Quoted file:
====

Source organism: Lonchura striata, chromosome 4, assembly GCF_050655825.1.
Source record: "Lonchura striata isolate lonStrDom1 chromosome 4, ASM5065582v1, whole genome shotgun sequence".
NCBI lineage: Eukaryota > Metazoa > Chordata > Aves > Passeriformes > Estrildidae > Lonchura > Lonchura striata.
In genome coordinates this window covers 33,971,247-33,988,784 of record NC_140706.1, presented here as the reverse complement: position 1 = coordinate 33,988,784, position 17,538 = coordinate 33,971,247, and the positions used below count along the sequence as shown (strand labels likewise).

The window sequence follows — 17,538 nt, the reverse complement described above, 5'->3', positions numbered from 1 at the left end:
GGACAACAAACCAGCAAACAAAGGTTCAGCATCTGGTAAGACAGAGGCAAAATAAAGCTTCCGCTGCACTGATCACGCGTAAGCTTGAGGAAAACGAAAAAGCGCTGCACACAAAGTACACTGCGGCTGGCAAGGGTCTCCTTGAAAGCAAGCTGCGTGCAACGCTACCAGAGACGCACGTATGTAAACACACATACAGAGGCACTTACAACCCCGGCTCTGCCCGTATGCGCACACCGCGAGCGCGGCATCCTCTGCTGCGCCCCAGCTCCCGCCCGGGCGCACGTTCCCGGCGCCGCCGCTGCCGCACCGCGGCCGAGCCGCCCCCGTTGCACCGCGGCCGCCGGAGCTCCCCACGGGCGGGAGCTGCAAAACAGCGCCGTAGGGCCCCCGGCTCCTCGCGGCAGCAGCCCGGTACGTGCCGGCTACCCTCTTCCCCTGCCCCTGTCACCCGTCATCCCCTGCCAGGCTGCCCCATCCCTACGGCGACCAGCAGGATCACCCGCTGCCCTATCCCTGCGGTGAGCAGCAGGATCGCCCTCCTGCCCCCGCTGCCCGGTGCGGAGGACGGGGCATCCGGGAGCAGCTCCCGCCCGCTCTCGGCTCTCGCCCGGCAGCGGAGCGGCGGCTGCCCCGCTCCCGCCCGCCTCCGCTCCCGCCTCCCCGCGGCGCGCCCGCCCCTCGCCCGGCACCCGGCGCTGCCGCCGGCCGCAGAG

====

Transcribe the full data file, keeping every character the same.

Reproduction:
Source organism: Lonchura striata, chromosome 4, assembly GCF_050655825.1.
Source record: "Lonchura striata isolate lonStrDom1 chromosome 4, ASM5065582v1, whole genome shotgun sequence".
NCBI lineage: Eukaryota > Metazoa > Chordata > Aves > Passeriformes > Estrildidae > Lonchura > Lonchura striata.
In genome coordinates this window covers 33,971,247-33,988,784 of record NC_140706.1, presented here as the reverse complement: position 1 = coordinate 33,988,784, position 17,538 = coordinate 33,971,247, and the positions used below count along the sequence as shown (strand labels likewise).

The window sequence follows — 17,538 nt, the reverse complement described above, 5'->3', positions numbered from 1 at the left end:
GGACAACAAACCAGCAAACAAAGGTTCAGCATCTGGTAAGACAGAGGCAAAATAAAGCTTCCGCTGCACTGATCACGCGTAAGCTTGAGGAAAACGAAAAAGCGCTGCACACAAAGTACACTGCGGCTGGCAAGGGTCTCCTTGAAAGCAAGCTGCGTGCAACGCTACCAGAGACGCACGTATGTAAACACACATACAGAGGCACTTACAACCCCGGCTCTGCCCGTATGCGCACACCGCGAGCGCGGCATCCTCTGCTGCGCCCCAGCTCCCGCCCGGGCGCACGTTCCCGGCGCCGCCGCTGCCGCACCGCGGCCGAGCCGCCCCCGTTGCACCGCGGCCGCCGGAGCTCCCCACGGGCGGGAGCTGCAAAACAGCGCCGTAGGGCCCCCGGCTCCTCGCGGCAGCAGCCCGGTACGTGCCGGCTACCCTCTTCCCCTGCCCCTGTCACCCGTCATCCCCTGCCAGGCTGCCCCATCCCTACGGCGACCAGCAGGATCACCCGCTGCCCTATCCCTGCGGTGAGCAGCAGGATCGCCCTCCTGCCCCCGCTGCCCGGTGCGGAGGACGGGGCATCCGGGAGCAGCTCCCGCCCGCTCTCGGCTCTCGCCCGGCAGCGGAGCGGCGGCTGCCCCGCTCCCGCCCGCCTCCGCTCCCGCCTCCCCGCGGCGCGCCCGCCCCTCGCCCGGCACCCGGCGCTGCCGCCGGCCGCAGAG